Listen free for 30 days

One credit a month, good for any title to download and keep.
Unlimited listening to the Plus Catalogue - thousands of select Audible Originals, podcasts and audiobooks.
Exclusive member-only deals.
No commitment - cancel anytime.
Aurora Leigh cover art

Aurora Leigh

By: Elizabeth Barrett Browning
Narrated by: Diana Quick
Try for £0.00

£7.99 per month after 30 days. Cancel anytime.

Buy Now for £6.99

Buy Now for £6.99

Pay using card ending in
By completing your purchase, you agree to Audible's Conditions of Use and authorise Audible to charge your designated card or any other card on file. Please see our Privacy Notice, Cookies Notice and Interest-based Ads Notice.

Summary

Elizabeth Barrett Browning's classic poem, read by Diana Quick.

Written in blank verse, Aurora Leigh is Browning's self-styled ‘novel in verse', a first-person narration of the lives of Marian Erle and the eponymous Aurora.

Travelling across Florence, London, and Paris, and playing off the works of Anne Louise Germaine de Staël and George Sand, Aurora Leigh is one of the greatest poems of the 19th century.

©2015 Elizabeth Barrett Browning (P)2015 HarperCollins Publishers Limited

What listeners say about Aurora Leigh

Average customer ratings
Overall
  • 4.5 out of 5 stars
  • 5 Stars
    4
  • 4 Stars
    3
  • 3 Stars
    0
  • 2 Stars
    0
  • 1 Stars
    0
Performance
  • 4 out of 5 stars
  • 5 Stars
    4
  • 4 Stars
    1
  • 3 Stars
    0
  • 2 Stars
    0
  • 1 Stars
    1
Story
  • 4.5 out of 5 stars
  • 5 Stars
    3
  • 4 Stars
    3
  • 3 Stars
    0
  • 2 Stars
    0
  • 1 Stars
    0

Reviews - Please select the tabs below to change the source of reviews.

Sort by:
Filter by:
  • Overall
    5 out of 5 stars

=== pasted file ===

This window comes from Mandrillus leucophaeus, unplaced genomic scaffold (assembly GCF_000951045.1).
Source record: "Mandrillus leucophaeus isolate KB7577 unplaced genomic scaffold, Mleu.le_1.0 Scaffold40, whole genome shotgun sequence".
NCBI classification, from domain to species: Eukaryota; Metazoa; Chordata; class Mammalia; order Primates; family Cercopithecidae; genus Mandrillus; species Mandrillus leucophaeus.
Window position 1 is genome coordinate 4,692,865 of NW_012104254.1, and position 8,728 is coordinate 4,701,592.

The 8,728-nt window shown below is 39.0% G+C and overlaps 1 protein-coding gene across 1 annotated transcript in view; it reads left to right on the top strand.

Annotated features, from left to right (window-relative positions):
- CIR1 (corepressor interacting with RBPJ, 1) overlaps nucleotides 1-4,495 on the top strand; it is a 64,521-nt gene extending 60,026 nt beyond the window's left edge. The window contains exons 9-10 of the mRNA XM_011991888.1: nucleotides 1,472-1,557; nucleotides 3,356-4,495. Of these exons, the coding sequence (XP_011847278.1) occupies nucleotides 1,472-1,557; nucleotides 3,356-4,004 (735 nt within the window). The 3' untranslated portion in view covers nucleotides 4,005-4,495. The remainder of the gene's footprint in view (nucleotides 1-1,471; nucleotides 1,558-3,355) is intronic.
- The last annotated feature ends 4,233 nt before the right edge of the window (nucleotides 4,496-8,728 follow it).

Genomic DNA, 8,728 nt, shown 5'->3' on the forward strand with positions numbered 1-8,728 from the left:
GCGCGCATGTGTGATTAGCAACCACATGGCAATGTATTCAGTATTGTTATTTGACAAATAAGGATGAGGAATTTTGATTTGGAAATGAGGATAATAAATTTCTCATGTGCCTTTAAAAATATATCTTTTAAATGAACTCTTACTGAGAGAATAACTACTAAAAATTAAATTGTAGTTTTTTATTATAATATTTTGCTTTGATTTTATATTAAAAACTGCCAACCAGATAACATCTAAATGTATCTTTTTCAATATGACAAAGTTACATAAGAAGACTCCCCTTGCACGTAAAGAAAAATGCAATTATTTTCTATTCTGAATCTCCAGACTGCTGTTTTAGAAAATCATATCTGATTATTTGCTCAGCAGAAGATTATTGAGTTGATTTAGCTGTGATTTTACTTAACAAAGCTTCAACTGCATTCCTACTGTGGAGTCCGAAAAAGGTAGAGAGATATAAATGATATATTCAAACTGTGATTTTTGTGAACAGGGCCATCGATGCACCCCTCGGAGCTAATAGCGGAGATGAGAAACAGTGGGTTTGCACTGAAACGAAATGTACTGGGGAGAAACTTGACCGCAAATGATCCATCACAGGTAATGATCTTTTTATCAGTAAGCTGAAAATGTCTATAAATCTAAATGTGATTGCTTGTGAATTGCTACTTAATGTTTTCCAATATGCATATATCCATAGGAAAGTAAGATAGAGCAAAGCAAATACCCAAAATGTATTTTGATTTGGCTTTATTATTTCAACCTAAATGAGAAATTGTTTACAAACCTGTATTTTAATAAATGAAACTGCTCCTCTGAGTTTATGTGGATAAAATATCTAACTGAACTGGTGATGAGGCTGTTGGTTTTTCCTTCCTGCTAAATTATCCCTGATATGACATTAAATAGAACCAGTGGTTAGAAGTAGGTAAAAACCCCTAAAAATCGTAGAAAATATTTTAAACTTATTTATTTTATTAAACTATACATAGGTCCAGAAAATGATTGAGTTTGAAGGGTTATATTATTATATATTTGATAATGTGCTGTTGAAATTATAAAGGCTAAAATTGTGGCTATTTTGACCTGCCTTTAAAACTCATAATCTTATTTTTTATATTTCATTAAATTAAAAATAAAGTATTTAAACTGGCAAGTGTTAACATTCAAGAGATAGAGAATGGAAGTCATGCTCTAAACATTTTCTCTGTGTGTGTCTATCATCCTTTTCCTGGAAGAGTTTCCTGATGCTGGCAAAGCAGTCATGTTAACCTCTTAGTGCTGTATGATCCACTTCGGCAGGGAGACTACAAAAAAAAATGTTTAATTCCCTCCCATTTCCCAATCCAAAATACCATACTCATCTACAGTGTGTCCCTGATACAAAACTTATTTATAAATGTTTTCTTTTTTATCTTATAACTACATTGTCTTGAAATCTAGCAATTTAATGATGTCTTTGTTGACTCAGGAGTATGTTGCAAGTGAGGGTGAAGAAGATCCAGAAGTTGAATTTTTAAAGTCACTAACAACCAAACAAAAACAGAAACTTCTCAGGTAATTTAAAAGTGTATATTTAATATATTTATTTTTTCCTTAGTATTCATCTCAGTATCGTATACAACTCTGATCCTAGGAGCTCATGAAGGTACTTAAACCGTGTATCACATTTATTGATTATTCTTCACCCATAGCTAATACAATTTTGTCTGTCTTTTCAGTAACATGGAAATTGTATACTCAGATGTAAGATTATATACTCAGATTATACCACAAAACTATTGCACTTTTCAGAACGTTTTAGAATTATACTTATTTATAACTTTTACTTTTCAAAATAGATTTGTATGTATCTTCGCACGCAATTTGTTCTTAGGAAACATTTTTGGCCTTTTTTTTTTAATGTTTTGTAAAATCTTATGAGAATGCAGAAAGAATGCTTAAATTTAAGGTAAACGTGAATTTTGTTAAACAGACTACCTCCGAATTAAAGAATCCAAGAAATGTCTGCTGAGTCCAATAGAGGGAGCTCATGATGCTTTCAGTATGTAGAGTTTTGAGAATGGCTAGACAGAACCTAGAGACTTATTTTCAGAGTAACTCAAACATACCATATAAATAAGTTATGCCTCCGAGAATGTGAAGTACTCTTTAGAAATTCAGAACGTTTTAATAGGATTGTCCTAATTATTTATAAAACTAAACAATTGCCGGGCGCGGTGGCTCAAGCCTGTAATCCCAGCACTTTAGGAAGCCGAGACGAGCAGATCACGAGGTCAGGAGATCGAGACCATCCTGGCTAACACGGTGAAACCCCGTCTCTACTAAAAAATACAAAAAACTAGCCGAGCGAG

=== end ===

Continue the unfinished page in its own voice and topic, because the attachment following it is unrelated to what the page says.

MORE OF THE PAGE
• Performance
    5 out of 5 stars
  • Story
    4 out of 5 stars

Nineteenth century feminism

I came to this having listened to an episode of In our Time about Elizabeth Barrett Browning which gave a lot of emphasis to this novel in blank verse. I’d never heard of it before and, if I had, would not have been particularly tempted by the thought of it. The contributors to the programme were hugely enthusiastic about it, so I decided to give it a try.
This is only an abridged version, so I don’t know how how much I missed, but EBB’s heroine is delightful and independent. She makes one career when she finds she has no money and very firmly turns down a proposal on the basis of what she saw as it fixing her wifely role.
The other main female character, Marian Earl (apparently the pun is deliberate) comes from a desperate childhood, has dreadful things happening to her, but is also resolute and independent, without being sentimentalised.

The narration is very good, while the verse structure is there the narrator is careful not to make it intrusive.

  • Overall
    4 out of 5 stars
  • Performance
    1 out of 5 stars
  • Story
    4 out of 5 stars

Rebel Rebel

Poor Romney has a terrible time. Don't worry boys, he's only a symbolic sacrifice 🤕